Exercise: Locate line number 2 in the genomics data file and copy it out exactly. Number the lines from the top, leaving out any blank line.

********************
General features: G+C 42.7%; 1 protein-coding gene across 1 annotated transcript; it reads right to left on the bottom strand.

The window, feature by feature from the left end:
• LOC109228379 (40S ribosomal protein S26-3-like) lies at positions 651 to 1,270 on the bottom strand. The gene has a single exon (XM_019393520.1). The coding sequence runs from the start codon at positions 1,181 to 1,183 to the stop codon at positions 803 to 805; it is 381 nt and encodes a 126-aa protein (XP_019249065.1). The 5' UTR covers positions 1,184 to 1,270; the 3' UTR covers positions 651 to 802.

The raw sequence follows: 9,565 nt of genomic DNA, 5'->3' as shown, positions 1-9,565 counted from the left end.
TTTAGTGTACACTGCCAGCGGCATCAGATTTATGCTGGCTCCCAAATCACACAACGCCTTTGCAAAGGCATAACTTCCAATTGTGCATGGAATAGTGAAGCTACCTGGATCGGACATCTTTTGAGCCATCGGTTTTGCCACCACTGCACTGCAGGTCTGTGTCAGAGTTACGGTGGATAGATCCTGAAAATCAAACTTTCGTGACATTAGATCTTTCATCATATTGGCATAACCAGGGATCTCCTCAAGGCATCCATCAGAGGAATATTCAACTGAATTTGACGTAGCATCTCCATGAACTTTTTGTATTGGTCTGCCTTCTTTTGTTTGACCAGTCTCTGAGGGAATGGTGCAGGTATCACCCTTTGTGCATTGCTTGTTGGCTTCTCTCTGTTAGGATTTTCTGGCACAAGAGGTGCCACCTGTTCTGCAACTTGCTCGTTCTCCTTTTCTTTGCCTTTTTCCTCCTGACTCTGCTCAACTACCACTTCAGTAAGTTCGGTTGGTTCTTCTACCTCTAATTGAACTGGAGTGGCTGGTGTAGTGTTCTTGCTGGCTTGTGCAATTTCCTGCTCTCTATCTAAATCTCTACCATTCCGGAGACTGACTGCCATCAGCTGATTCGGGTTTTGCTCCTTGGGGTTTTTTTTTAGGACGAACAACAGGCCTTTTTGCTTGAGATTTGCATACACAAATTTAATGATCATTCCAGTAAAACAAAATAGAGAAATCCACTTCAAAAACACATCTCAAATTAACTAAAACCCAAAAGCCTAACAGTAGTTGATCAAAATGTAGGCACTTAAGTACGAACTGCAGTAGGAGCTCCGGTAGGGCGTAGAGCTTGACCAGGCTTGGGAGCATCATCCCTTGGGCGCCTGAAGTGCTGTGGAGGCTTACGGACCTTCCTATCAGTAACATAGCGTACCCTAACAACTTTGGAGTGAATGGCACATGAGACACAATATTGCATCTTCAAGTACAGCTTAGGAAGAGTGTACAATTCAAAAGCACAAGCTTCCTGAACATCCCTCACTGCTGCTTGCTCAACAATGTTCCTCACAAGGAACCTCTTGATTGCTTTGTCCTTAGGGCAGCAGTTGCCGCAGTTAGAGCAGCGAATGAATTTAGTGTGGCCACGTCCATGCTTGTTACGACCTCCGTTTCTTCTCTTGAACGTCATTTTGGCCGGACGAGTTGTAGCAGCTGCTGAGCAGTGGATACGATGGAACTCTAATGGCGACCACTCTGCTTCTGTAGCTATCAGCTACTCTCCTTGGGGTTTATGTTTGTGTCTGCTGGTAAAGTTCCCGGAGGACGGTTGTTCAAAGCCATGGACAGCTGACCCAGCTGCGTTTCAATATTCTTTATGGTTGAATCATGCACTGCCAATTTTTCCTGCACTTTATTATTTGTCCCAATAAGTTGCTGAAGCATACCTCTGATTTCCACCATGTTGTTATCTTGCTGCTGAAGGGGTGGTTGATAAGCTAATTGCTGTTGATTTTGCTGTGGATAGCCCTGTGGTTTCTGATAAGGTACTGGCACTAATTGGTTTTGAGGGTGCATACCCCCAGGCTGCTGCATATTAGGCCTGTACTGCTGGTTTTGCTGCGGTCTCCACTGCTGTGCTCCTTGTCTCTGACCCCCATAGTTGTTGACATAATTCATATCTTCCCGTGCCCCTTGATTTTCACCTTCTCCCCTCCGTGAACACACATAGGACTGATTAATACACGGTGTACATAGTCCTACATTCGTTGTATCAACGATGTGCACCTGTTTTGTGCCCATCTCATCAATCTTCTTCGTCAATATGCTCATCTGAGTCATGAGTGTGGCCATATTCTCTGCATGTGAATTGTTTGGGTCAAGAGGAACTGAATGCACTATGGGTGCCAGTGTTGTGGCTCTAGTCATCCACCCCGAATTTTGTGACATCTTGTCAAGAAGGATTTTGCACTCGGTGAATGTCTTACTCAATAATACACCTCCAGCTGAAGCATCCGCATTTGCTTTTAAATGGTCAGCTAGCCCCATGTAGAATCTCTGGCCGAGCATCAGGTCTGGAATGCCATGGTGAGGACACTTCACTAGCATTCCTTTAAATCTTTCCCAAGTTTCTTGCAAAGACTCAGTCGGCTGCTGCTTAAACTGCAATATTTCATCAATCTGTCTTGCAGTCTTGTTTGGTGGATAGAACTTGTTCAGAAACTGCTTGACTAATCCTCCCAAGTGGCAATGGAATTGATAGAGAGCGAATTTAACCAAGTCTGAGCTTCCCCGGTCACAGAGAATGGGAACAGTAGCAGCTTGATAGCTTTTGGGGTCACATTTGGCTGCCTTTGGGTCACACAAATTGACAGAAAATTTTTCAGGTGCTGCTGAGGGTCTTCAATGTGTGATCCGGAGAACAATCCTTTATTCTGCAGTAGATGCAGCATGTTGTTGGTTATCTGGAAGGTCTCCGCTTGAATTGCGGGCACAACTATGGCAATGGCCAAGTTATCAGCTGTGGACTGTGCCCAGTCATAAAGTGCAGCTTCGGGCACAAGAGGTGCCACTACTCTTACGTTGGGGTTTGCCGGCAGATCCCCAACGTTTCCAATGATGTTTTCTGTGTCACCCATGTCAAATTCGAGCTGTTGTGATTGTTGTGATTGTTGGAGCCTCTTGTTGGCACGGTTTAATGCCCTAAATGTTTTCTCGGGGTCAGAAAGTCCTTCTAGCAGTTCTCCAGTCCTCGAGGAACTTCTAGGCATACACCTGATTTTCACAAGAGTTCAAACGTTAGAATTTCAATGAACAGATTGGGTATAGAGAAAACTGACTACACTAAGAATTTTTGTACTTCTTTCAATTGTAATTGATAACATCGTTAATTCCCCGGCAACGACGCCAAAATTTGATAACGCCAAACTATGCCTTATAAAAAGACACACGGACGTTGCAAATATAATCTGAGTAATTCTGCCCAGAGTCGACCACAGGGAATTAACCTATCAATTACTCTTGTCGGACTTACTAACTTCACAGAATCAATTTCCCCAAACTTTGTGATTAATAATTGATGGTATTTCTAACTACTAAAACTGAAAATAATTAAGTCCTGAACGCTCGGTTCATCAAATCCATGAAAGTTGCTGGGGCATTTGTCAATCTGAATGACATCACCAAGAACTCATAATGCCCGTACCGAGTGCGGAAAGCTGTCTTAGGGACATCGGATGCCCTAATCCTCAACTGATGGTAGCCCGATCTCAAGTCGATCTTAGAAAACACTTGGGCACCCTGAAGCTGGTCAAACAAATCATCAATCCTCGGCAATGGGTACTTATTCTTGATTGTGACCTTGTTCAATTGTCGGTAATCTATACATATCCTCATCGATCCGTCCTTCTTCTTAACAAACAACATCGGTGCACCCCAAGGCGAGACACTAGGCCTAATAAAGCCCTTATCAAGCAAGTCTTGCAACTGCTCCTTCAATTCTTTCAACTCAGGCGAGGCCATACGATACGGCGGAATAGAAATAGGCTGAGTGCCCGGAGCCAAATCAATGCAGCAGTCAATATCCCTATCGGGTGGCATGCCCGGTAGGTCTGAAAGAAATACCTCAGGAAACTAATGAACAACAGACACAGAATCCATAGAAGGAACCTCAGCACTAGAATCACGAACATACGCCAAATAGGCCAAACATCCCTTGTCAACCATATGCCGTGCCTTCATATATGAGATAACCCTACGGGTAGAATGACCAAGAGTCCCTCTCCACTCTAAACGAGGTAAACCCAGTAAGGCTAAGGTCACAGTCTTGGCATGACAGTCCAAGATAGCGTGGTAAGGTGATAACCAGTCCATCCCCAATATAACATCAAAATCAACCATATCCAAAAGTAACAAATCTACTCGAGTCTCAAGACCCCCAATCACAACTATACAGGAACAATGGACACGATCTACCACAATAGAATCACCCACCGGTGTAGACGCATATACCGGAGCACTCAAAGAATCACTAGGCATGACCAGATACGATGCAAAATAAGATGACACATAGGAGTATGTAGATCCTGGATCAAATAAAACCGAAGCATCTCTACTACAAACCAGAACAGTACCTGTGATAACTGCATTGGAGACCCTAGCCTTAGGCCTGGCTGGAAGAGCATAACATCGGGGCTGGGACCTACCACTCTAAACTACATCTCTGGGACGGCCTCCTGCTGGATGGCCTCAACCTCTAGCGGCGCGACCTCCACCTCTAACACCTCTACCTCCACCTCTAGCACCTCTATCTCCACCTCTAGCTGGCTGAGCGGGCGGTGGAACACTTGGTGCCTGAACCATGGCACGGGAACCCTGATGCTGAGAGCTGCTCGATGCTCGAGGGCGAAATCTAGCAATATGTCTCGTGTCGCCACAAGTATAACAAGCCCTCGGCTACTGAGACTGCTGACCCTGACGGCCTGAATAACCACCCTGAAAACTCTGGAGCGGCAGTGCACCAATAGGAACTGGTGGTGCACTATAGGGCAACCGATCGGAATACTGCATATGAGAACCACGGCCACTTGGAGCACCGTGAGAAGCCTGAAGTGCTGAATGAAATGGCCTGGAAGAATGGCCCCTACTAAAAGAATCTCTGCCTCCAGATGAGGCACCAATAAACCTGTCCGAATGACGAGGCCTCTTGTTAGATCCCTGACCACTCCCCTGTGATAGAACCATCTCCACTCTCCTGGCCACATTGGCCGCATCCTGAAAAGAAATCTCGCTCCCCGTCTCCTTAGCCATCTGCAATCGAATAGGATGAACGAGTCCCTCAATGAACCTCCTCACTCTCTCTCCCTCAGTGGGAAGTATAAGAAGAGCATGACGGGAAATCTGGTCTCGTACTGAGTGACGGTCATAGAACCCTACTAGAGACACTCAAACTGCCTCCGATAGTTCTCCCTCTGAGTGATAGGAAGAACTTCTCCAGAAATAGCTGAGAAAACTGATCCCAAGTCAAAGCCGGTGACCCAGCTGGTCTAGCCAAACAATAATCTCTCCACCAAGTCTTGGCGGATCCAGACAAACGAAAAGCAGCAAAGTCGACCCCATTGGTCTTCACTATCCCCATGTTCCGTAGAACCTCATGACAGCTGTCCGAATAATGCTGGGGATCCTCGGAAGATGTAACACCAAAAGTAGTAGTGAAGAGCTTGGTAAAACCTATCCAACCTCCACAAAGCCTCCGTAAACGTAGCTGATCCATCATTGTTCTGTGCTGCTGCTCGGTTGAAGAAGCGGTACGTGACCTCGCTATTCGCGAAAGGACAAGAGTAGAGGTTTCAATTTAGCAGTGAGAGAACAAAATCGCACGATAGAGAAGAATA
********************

The window, feature by feature from the left end: